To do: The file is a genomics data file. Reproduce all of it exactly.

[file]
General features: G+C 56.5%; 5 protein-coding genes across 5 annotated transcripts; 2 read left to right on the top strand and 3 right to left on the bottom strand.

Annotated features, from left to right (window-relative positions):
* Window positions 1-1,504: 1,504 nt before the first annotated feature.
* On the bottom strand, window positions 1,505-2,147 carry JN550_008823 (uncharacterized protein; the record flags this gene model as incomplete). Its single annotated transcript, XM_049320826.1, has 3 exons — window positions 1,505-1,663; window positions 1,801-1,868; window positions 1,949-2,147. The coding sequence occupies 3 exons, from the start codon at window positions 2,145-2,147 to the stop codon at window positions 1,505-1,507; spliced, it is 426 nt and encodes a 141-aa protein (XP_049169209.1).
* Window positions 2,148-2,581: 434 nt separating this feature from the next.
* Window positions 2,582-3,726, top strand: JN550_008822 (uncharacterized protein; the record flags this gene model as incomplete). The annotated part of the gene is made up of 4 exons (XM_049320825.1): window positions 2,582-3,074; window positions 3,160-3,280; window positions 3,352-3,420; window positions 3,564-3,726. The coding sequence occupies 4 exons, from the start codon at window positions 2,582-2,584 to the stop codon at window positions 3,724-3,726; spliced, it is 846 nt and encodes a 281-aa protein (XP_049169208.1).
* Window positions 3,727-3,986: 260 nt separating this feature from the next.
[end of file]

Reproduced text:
General features: G+C 56.5%; 5 protein-coding genes across 5 annotated transcripts; 2 read left to right on the top strand and 3 right to left on the bottom strand.

Annotated features, from left to right (window-relative positions):
* Window positions 1-1,504: 1,504 nt before the first annotated feature.
* On the bottom strand, window positions 1,505-2,147 carry JN550_008823 (uncharacterized protein; the record flags this gene model as incomplete). Its single annotated transcript, XM_049320826.1, has 3 exons — window positions 1,505-1,663; window positions 1,801-1,868; window positions 1,949-2,147. The coding sequence occupies 3 exons, from the start codon at window positions 2,145-2,147 to the stop codon at window positions 1,505-1,507; spliced, it is 426 nt and encodes a 141-aa protein (XP_049169209.1).
* Window positions 2,148-2,581: 434 nt separating this feature from the next.
* Window positions 2,582-3,726, top strand: JN550_008822 (uncharacterized protein; the record flags this gene model as incomplete). The annotated part of the gene is made up of 4 exons (XM_049320825.1): window positions 2,582-3,074; window positions 3,160-3,280; window positions 3,352-3,420; window positions 3,564-3,726. The coding sequence occupies 4 exons, from the start codon at window positions 2,582-2,584 to the stop codon at window positions 3,724-3,726; spliced, it is 846 nt and encodes a 281-aa protein (XP_049169208.1).
* Window positions 3,727-3,986: 260 nt separating this feature from the next.